bakery closure microtragedy / fits on one page
Starla D. Darling, 27, was pregnant when she learned that her insurance coverage was about to end. She rushed to the hospital, took a medication to induce labor and then had an emergency Caesarean section, in the hope that her Blue Cross and Blue Shield plan would pay for the delivery.
Ms. Darling [was] among 275 people who worked at an Archway cookie factory here in north central Ohio. The company provided excellent health benefits. But the plant shut down abruptly this fall, leaving workers without coverage, like millions of people battered by the worst economic crisis since the Depression.
Ms. Darling, who was pregnant when her insurance ran out, worked at Archway for eight years, and her father, Franklin J. Phillips, worked there for 24 years.
“When I heard that I was losing my insurance,” she said, “I was scared. I remember that the bill for my son’s delivery in 2005 was about $9,000, and I knew I would never be able to pay that by myself.”
So Ms. Darling asked her midwife to induce labor two days before her health insurance expired.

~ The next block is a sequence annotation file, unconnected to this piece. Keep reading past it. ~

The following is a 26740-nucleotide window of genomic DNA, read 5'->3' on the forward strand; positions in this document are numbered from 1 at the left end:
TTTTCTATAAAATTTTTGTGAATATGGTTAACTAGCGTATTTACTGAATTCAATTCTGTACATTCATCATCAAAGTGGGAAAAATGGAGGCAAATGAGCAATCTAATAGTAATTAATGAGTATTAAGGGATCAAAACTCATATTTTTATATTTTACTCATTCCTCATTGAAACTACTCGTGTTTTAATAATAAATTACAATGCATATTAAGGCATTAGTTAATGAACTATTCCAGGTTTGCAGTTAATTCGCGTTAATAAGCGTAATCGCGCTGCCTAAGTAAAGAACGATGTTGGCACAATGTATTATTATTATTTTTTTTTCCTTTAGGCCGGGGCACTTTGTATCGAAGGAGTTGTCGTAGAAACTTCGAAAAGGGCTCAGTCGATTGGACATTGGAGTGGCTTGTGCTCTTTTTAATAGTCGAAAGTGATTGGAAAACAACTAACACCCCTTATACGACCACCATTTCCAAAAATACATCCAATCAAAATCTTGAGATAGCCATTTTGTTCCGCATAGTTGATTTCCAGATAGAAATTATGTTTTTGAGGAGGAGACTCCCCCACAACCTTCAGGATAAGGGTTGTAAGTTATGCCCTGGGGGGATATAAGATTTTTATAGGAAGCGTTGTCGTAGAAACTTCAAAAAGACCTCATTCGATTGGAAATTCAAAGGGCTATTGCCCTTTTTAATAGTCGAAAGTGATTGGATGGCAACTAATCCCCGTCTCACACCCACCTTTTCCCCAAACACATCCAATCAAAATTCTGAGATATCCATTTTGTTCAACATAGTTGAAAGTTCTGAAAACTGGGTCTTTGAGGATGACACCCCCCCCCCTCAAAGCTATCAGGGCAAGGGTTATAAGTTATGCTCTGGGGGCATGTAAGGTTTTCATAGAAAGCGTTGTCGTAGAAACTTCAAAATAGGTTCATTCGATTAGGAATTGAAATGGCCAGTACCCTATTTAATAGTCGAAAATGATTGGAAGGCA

“I was determined that we were getting this baby out, and it was going to be paid for,” said Ms. Darling, who was interviewed at her home here as she cradled the infant in her arms.
As it turned out, the insurance company denied her claim, leaving Ms. Darling with more than $17,000 in medical bills.
Some of you might have taken a look at my strange, unfinished little dystopian fiction, part of which I posted for you to download a few weeks ago. Well, this is, in a sense, just the sort of thing I was anticipating and trying to render… The thousands and thousands of microtragedies and banal collapses that will come of this thing, this thing that has been inevitable and totally visible from a long, long way back. In a sense, I’ve clipped this NYT story into a shape that would have fit almost without seam into the project… There’s more to be said about why that would matter, the size and the shape of this type of story, and I’ll get to it soon if not (tempting!) later tonight.
(BTW, there is no such thing as a “cookie factory,” as the NYT has it. They are called bakeries… Believe me, I would know, but not for any admirable reason…)